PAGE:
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Meta-Analysis of Feed Intake and Growth Responses of Growing Pigs after a Sanitary Challenge

3 October 2012, at 12:00am

Researchers at INRA in France used published papers to examine the effects on growth rate and feed intake of pigs following digestive bacterial infections, poor housing conditions, lipopolysaccharide (LPS) challenges, mycotoxicoses, parasitic infections and respiratory diseases. They found that all the challenges resulted in a reduction in the performance parameters and, following digestive bacterial infections and mycotoxin ingestion, the pigs did not fully recover during the experimental period.

Sanitary challenges negatively affect feed intake and growth, leading to a negative impact on animal well-being and economic losses, according to H. Pastorelli and colleagues at INRA in Saint-Gilles, France.

In their paper published recently in the journal, Animal, they explain that the aim of this study was to carry out a meta-analysis to quantify the dynamic feed intake and growth responses of growing pigs after a sanitary challenge.

A database was constructed using 122 published experiments reporting the average daily feed intake (ADFI) and the average daily gain (ADG) of pigs subjected to one of six sanitary challenges: digestive bacterial infections, poor housing conditions, lipopolysaccharide (LPS) challenges, mycotoxicoses, parasitic infections and respiratory diseases.

The responses to experimental challenges were calculated relative to that of a control group. Statistical analyses were carried out for each challenge to quantify the mean and the dynamic responses in feed intake and growth and to identify the basis of the reduction in growth (i.e. reduction in feed intake or reduction in feed efficiency related to changes in maintenance requirements).

All challenges resulted in a reduction in ADFI and ADG, with the strongest responses for mycotoxicoses, respiratory diseases and digestive bacterial infections (eight per cent to 23 per cent reduction in ADFI and 16 per cent to 29 per cent reduction in ADG).

The reduction in ADG was linearly related to the reduction in ADFI for digestive bacterial infections, LPS challenge, parasitic infections and respiratory diseases. For poor housing conditions and mycotoxicoses, the relationship was curvilinear.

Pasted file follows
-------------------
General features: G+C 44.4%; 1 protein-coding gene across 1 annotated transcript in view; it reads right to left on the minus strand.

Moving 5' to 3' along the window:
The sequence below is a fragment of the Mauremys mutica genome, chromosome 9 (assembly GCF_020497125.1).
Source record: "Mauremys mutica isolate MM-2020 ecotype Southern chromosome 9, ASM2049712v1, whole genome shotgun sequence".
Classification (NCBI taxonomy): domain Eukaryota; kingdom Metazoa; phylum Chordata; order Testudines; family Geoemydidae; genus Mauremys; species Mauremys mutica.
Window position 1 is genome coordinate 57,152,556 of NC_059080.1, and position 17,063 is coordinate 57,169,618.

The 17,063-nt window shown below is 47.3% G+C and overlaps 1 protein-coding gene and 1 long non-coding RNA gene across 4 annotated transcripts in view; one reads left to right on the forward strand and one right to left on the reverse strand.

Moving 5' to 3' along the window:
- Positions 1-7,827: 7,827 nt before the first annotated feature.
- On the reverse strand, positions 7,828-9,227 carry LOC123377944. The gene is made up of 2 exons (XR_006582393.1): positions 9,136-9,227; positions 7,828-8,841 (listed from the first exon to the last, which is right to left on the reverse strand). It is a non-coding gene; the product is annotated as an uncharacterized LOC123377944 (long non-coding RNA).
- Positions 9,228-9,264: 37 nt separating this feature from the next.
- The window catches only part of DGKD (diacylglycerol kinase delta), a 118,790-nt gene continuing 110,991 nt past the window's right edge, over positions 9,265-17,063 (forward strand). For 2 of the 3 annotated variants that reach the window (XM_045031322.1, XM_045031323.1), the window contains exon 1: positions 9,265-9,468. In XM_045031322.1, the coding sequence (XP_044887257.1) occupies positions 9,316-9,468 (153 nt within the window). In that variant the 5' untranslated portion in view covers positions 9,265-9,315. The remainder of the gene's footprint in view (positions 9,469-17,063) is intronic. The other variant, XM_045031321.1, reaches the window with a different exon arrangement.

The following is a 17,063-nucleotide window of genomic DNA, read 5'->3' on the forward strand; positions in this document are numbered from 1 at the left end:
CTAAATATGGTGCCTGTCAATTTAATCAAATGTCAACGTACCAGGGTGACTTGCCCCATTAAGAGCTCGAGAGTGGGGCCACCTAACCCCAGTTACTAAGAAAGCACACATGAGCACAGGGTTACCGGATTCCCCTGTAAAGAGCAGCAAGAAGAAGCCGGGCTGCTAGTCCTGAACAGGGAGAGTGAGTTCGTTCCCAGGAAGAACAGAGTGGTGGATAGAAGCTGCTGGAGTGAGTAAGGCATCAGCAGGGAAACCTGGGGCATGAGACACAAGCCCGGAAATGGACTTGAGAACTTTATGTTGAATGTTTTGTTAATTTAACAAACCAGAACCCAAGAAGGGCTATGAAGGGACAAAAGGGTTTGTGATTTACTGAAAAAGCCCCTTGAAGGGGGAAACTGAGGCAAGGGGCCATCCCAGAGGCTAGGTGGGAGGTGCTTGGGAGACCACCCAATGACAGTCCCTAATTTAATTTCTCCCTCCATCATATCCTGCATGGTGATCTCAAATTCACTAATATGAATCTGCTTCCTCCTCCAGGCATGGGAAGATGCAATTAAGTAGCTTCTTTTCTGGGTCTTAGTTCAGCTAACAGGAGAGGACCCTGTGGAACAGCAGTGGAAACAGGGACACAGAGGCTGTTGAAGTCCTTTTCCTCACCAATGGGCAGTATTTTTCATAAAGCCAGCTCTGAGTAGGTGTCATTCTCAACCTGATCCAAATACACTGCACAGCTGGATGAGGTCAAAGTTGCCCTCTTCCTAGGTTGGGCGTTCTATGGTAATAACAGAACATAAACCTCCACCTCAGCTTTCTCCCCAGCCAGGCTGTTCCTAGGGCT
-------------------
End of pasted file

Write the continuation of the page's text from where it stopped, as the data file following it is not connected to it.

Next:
A 10 per cent reduction in ADFI resulted in a reduction in ADG varying from 10 per cent for mycotoxicoses to 43 per cent for digestive bacterial infections.

More than 70 per cent of the reduction in ADG could be explained by the reduction in ADFI for mycotoxicoses, LPS challenge and respiratory diseases.

For challenges associated with the gastrointestinal tract, a large part of the reduction in ADG was due to an increase in maintenance requirements, suggesting digestive and metabolic changes. A dynamic pattern in the reduction in feed intake and growth rate could be identified for digestive bacterial infections, mycotoxicoses and respiratory diseases.

For digestive bacterial infections and mycotoxicoses, pigs did not fully recover from the challenge during the experimental period.

The results of this study can be used to quantify the effects of a sanitary challenge in growth models of pigs, concluded Pastorelli and colleagues.

Reference

Pastorelli H., J. van Milgen, P. Lovatto and L. Montagne. 2012. Meta-analysis of feed intake and growth responses of growing pigs after a sanitary challenge. Animal, 6(6):952-961.

Further Reading

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October 2012
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Mycotoxins in swine feed

Pigs are considered highly susceptible to mycotoxin contamination, with young animals and female breeders being the most sensitive groups. Mycotoxin can cause clinical symptoms or subclinical decreasing animal performance leading to great economic losses.

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